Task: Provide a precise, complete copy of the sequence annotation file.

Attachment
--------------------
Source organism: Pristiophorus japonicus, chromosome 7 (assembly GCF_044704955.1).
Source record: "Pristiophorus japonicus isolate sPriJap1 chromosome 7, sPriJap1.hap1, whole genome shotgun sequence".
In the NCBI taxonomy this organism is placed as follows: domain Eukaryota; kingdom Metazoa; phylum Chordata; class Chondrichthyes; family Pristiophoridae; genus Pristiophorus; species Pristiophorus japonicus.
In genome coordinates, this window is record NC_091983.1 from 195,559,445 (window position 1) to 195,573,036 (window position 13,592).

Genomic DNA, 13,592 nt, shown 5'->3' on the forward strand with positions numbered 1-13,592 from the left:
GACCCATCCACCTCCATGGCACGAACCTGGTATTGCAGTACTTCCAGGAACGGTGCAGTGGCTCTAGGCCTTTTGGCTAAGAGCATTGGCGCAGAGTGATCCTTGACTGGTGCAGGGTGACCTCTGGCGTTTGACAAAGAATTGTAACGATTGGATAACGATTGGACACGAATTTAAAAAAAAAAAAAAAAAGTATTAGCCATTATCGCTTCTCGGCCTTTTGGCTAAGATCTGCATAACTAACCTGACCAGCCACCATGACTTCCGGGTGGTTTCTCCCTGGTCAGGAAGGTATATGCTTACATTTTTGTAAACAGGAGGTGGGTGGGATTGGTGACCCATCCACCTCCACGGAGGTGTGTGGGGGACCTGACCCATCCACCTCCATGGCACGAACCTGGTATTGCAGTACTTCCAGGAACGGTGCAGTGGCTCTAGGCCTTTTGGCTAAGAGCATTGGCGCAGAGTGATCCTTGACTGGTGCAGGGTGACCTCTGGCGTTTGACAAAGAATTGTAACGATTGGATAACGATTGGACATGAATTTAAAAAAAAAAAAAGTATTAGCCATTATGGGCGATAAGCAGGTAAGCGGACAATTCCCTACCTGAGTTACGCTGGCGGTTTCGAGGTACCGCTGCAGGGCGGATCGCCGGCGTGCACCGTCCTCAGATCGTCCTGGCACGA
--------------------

Source organism: Pristiophorus japonicus, chromosome 7 (assembly GCF_044704955.1).
Source record: "Pristiophorus japonicus isolate sPriJap1 chromosome 7, sPriJap1.hap1, whole genome shotgun sequence".
In the NCBI taxonomy this organism is placed as follows: domain Eukaryota; kingdom Metazoa; phylum Chordata; class Chondrichthyes; family Pristiophoridae; genus Pristiophorus; species Pristiophorus japonicus.
In genome coordinates, this window is record NC_091983.1 from 195,559,445 (window position 1) to 195,573,036 (window position 13,592).

Genomic DNA, 13,592 nt, shown 5'->3' on the forward strand with positions numbered 1-13,592 from the left:
GACCCATCCACCTCCATGGCACGAACCTGGTATTGCAGTACTTCCAGGAACGGTGCAGTGGCTCTAGGCCTTTTGGCTAAGAGCATTGGCGCAGAGTGATCCTTGACTGGTGCAGGGTGACCTCTGGCGTTTGACAAAGAATTGTAACGATTGGATAACGATTGGACACGAATTTAAAAAAAAAAAAAAAAAGTATTAGCCATTATCGCTTCTCGGCCTTTTGGCTAAGATCTGCATAACTAACCTGACCAGCCACCATGACTTCCGGGTGGTTTCTCCCTGGTCAGGAAGGTATATGCTTACATTTTTGTAAACAGGAGGTGGGTGGGATTGGTGACCCATCCACCTCCACGGAGGTGTGTGGGGGACCTGACCCATCCACCTCCATGGCACGAACCTGGTATTGCAGTACTTCCAGGAACGGTGCAGTGGCTCTAGGCCTTTTGGCTAAGAGCATTGGCGCAGAGTGATCCTTGACTGGTGCAGGGTGACCTCTGGCGTTTGACAAAGAATTGTAACGATTGGATAACGATTGGACATGAATTTAAAAAAAAAAAAAGTATTAGCCATTATGGGCGATAAGCAGGTAAGCGGACAATTCCCTACCTGAGTTACGCTGGCGGTTTCGAGGTACCGCTGCAGGGCGGATCGCCGGCGTGCACCGTCCTCAGATCGTCCTGGCACGA